CFP for Special Issue of Journal of Narrative Theory: "Refugee Literatures: Migration, Crisis, and the Humanities"
JNT: Journal of Narrative Theory invites submissions exploring the life and work of refugees as they engage the humanities today. Just as the mid-twentieth century refugee crisis shaped the emergence and development of aesthetic and theoretical movements around World War II, the mass movement of displaced peoples today stems from a convergence of forces concomitantly reshaping art and humanistic thought, from economic globalization to climate change, neoliberalism, neoimperialism, resurgent nationalisms, violence against black, latinx, Muslim, and queer peoples, and the waning securities of sovereignty and citizenship. In light of these crises, refugees and other undocumented peoples have come to appear less an exception to an otherwise stable world order and more like harbingers of things to come –– embodiments of the “new normal” in a world of permanent insecurity. And yet, Edward Said once warned that an impulse to universalize the refugee might lead scholars to ignore the particularities of the refugee’s plight and to “banalize their mutilations.” Alive to Said’s warning and to the need to give voice and critical attention to the lives of the violently displaced, this special issue asks how writings by and about refugees –– past and present, real and imagined –– might intersect with the work of the humanities to engender democratic life in a precarious world.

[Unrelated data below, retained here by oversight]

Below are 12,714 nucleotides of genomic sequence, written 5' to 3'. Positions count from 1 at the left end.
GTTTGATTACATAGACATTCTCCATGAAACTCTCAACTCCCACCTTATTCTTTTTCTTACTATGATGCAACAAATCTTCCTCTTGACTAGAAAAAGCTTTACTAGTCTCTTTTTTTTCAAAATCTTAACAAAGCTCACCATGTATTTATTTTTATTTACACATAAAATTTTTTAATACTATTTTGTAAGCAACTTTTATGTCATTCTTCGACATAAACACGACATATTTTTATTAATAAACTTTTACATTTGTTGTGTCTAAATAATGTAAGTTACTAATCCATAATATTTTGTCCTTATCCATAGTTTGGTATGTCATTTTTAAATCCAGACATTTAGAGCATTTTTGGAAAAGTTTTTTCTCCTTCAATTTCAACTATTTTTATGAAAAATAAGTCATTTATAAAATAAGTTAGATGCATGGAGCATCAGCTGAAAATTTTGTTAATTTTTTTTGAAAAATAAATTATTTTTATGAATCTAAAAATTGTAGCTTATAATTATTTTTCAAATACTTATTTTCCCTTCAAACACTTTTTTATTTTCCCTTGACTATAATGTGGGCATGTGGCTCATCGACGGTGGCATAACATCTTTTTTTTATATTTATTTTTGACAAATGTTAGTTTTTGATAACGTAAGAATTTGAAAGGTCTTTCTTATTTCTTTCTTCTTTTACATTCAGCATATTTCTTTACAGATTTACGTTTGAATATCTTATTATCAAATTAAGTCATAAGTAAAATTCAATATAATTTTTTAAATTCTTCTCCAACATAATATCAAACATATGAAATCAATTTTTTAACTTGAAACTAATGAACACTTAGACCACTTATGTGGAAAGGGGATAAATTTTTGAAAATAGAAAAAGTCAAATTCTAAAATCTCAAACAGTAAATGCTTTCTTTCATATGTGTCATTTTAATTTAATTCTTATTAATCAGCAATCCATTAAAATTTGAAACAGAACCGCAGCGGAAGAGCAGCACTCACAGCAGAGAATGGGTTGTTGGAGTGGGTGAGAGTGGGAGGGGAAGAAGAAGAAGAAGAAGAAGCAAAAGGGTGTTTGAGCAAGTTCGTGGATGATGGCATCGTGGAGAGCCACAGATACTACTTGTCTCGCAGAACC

When refugees speak, how do they tell their stories? What narrative, poetic, rhetorical, and legal forms have they used to give account of their lives? How has the emergence of new forces and dynamics of migration over the last century affected these forms? What are the archives of refugee history and life? How do refugee narratives engage scales of literary study such as national, transnational, world, global, and planetary literature? Where does migration studies fit into the humanities today? What are the advantages and dangers of taking up the refugee as a figure of comparison with other precarious subjects: the poor, students, the indebted, black and queer peoples? What can longer literary histories of migration and exile tell us about the contemporary crises?
Please submit essays of 25-35 pages (no less than 6250 words) and in MLA style (8th edition) to the Special Issue Editors, Hadji Bakara at email@example.com and Joshua L. Miller at firstname.lastname@example.org. (Address inquiries to the Special Issue Editors as well). Submission Deadline September 1, 2018.